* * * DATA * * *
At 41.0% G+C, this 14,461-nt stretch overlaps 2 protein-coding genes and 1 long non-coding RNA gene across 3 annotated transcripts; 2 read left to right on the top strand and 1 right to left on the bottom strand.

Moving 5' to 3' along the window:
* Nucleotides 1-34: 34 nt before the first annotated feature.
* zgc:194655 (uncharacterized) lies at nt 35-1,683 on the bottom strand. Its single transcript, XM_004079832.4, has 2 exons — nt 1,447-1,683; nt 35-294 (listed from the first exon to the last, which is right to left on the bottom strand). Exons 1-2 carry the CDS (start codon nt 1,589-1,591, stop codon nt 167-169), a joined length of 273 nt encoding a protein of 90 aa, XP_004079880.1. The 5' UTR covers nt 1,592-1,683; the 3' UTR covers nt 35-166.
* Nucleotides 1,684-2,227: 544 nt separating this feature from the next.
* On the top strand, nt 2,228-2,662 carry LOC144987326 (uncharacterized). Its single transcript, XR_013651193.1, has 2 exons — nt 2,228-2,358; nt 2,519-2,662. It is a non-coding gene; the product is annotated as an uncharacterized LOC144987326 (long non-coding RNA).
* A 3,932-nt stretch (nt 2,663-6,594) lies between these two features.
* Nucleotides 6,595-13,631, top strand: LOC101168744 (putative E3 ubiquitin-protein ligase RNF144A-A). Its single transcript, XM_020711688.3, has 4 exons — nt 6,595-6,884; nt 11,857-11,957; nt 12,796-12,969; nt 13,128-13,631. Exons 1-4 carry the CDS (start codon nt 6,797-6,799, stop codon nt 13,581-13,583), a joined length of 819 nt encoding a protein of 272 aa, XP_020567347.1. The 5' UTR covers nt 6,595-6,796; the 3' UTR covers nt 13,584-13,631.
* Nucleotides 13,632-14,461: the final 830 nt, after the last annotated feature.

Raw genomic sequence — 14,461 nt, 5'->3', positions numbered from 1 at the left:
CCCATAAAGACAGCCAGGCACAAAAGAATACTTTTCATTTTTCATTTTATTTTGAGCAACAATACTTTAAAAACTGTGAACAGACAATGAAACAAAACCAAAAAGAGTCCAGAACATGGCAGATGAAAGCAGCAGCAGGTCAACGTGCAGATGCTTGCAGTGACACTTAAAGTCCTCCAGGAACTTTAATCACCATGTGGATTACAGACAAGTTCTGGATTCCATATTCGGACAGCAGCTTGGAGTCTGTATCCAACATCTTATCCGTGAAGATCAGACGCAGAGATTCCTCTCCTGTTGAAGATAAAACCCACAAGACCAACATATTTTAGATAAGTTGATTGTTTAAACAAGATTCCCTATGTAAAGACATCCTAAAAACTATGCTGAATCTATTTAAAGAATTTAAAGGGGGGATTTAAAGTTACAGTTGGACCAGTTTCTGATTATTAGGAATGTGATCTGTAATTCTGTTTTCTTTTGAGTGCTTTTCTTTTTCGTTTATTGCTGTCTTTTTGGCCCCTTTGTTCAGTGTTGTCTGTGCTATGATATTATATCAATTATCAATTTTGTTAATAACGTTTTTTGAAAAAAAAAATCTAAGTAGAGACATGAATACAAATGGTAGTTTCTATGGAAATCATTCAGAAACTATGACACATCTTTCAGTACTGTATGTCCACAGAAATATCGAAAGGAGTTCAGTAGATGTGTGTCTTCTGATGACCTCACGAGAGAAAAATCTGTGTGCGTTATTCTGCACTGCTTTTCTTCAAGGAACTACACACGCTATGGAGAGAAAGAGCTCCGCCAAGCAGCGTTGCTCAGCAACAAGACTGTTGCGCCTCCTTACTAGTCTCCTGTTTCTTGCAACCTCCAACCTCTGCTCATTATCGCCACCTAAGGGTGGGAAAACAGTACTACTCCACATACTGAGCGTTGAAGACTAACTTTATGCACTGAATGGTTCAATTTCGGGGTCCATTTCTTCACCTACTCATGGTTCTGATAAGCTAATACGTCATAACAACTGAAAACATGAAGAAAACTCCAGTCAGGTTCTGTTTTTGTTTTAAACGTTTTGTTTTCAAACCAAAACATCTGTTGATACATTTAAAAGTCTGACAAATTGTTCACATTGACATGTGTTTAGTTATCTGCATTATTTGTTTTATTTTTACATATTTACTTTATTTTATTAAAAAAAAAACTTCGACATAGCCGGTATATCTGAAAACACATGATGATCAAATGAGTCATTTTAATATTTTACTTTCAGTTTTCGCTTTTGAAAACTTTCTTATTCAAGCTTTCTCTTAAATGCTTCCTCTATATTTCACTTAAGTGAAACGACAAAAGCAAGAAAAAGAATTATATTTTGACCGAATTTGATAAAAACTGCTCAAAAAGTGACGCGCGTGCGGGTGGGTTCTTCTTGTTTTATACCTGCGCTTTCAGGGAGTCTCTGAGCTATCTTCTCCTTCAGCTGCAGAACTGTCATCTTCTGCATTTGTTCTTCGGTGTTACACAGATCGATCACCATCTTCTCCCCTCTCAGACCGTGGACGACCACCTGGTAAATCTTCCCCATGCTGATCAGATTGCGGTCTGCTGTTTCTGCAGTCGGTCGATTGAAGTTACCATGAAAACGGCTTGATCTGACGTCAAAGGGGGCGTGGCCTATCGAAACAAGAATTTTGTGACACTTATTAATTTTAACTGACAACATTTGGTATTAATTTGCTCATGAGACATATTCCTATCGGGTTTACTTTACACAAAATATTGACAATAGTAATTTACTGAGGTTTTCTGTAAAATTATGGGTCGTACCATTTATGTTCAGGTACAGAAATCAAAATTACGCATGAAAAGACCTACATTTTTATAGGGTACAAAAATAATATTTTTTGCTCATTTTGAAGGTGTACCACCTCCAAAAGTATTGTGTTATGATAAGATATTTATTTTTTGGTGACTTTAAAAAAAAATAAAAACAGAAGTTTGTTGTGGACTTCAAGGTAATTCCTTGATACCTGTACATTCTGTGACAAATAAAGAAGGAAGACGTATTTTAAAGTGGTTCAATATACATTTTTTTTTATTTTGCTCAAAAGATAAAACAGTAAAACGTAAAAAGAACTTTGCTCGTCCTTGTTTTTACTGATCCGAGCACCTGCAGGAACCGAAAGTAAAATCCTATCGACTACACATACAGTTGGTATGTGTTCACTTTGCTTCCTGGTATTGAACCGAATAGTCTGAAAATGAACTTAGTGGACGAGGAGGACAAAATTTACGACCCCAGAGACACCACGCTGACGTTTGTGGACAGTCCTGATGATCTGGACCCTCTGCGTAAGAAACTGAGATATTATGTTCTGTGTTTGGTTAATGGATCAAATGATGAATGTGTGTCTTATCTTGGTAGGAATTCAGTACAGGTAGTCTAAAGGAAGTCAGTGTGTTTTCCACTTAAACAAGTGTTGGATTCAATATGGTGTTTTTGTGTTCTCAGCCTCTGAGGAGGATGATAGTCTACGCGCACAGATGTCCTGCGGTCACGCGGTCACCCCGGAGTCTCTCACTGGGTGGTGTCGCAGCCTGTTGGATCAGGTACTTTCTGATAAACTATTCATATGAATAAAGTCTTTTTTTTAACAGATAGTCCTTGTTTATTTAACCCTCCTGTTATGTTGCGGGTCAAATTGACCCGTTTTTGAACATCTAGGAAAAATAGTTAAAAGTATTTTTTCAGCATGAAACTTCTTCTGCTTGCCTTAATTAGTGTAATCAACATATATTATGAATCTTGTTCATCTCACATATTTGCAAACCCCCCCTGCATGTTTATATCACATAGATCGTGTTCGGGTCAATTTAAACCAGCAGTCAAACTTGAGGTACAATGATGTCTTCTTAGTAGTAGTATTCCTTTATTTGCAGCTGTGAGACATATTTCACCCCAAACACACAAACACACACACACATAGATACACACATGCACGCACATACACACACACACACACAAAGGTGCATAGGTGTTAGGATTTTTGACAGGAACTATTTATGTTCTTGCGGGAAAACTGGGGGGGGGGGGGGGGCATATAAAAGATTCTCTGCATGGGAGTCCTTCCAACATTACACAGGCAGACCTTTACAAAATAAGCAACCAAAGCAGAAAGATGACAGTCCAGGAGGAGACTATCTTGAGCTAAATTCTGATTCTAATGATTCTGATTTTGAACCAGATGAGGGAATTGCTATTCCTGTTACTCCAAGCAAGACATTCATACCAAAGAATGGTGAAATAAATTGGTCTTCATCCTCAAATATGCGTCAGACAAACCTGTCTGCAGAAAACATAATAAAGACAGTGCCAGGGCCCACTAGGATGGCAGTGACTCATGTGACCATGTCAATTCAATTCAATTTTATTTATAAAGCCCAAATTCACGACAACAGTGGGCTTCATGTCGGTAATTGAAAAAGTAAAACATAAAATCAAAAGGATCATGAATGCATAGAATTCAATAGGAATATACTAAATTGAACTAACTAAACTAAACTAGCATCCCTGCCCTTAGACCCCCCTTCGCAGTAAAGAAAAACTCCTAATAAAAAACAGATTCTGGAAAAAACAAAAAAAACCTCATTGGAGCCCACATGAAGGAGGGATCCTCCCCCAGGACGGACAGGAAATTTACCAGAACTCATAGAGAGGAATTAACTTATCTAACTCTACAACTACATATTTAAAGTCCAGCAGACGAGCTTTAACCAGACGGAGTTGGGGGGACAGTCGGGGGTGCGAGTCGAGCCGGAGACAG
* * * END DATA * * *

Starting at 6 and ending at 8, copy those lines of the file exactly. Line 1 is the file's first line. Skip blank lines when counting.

* On the top strand, nt 2,228-2,662 carry LOC144987326 (uncharacterized). Its single transcript, XR_013651193.1, has 2 exons — nt 2,228-2,358; nt 2,519-2,662. It is a non-coding gene; the product is annotated as an uncharacterized LOC144987326 (long non-coding RNA).
* A 3,932-nt stretch (nt 2,663-6,594) lies between these two features.
* Nucleotides 6,595-13,631, top strand: LOC101168744 (putative E3 ubiquitin-protein ligase RNF144A-A). Its single transcript, XM_020711688.3, has 4 exons — nt 6,595-6,884; nt 11,857-11,957; nt 12,796-12,969; nt 13,128-13,631. Exons 1-4 carry the CDS (start codon nt 6,797-6,799, stop codon nt 13,581-13,583), a joined length of 819 nt encoding a protein of 272 aa, XP_020567347.1. The 5' UTR covers nt 6,595-6,796; the 3' UTR covers nt 13,584-13,631.